# examples of semiprimitive rings

The integers $\mathrm{Z}$:

Since $\mathbb{Z}$ is commutative^{}, any left ideal^{} is two-sided. So the maximal left ideals of $\mathbb{Z}$ are the maximal ideals^{} of $\mathbb{Z}$, which are the ideals $p\mathbb{Z}$ for $p$ prime.
So $J(\mathbb{Z})={\bigcap}_{p}p\mathbb{Z}=(0)$,
as there are infinitely many primes.

A matrix ring ${M}_{n}\mathbf{}\mathrm{(}D\mathrm{)}$ over a division ring $D$:

The ring ${M}_{n}(D)$ is simple, so the only proper ideal^{} is $(0)$. Thus $J({M}_{n}(D))=(0)$.

A polynomial ring $R\mathbf{}\mathrm{[}x\mathrm{]}$ over an integral domain^{} $R$:

Take $a\in J(R[x])$ with $a\ne 0$.
Then $ax\in J(R[x])$, since $J(R[x])$ is an ideal, and $\mathrm{deg}(ax)\ge 1$.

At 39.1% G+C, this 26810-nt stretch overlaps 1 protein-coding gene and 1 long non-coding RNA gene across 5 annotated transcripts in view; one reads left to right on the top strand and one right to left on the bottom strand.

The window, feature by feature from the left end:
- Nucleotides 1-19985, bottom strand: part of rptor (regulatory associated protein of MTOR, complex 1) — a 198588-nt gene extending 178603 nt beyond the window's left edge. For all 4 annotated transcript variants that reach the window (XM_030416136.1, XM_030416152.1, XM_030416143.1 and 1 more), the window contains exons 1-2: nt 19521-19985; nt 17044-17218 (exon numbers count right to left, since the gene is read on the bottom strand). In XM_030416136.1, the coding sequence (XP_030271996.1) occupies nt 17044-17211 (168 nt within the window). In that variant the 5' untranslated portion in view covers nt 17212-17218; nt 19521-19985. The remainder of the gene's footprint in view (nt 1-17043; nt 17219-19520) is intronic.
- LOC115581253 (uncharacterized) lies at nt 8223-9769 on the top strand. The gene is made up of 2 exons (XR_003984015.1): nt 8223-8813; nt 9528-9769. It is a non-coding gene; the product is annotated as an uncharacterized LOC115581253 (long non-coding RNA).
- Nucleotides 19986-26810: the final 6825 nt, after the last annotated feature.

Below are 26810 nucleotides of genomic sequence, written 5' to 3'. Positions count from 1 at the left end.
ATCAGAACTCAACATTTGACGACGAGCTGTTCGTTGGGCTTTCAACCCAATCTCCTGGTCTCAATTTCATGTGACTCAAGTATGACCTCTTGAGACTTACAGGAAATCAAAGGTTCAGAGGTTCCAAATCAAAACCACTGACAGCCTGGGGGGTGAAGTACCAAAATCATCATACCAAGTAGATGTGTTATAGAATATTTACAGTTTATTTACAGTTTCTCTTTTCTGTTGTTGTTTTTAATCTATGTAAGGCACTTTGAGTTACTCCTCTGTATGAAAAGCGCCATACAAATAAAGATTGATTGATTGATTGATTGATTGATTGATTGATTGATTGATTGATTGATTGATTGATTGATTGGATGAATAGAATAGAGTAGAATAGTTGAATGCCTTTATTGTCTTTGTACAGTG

By one of the alternate characterizations of the Jacobson radical^{},
$1-ax$ is a unit.
But $\mathrm{deg}(1-ax)=\mathrm{max}\{\mathrm{deg}(1),\mathrm{deg}(ax)\}\ge 1$.
So $1-ax$ is not a unit, and by this contradiction^{} we see that $J(R[x])=(0)$.

Title | examples of semiprimitive rings |
---|---|

Canonical name | ExamplesOfSemiprimitiveRings |

Date of creation | 2013-03-22 12:50:39 |

Last modified on | 2013-03-22 12:50:39 |

Owner | yark (2760) |

Last modified by | yark (2760) |

Numerical id | 12 |

Author | yark (2760) |

Entry type | Example |

Classification | msc 16N20 |